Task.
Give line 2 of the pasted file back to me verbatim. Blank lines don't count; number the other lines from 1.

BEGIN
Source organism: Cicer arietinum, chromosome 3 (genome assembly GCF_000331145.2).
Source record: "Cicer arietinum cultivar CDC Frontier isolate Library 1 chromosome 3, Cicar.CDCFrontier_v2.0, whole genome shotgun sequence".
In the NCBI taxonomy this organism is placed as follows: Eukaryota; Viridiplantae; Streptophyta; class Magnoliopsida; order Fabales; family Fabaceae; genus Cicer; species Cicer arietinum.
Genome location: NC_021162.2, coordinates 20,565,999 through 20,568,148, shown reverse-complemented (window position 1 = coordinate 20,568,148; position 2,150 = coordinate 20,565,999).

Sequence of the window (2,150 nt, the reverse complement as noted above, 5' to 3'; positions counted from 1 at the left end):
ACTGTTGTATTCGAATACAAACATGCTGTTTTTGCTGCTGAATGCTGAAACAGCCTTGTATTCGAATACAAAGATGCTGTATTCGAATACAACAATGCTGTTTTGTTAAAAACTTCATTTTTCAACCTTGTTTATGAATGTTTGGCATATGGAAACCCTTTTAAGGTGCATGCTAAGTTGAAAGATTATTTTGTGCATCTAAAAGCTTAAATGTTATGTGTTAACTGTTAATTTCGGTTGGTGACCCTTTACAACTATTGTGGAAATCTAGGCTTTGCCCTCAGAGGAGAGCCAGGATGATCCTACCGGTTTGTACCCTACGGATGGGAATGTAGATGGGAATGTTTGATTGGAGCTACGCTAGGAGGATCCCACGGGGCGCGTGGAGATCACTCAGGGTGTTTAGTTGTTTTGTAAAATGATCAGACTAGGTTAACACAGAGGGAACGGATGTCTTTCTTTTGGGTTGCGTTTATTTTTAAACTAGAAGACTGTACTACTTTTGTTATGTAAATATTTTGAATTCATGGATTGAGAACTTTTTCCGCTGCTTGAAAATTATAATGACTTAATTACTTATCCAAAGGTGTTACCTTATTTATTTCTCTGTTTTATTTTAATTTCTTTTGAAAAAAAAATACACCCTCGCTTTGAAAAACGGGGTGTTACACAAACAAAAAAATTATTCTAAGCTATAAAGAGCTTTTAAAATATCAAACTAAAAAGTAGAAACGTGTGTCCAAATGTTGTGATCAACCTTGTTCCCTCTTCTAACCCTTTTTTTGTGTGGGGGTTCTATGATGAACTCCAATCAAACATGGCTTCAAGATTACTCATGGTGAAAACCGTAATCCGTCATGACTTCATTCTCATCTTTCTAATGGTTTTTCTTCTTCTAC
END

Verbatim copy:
Source record: "Cicer arietinum cultivar CDC Frontier isolate Library 1 chromosome 3, Cicar.CDCFrontier_v2.0, whole genome shotgun sequence".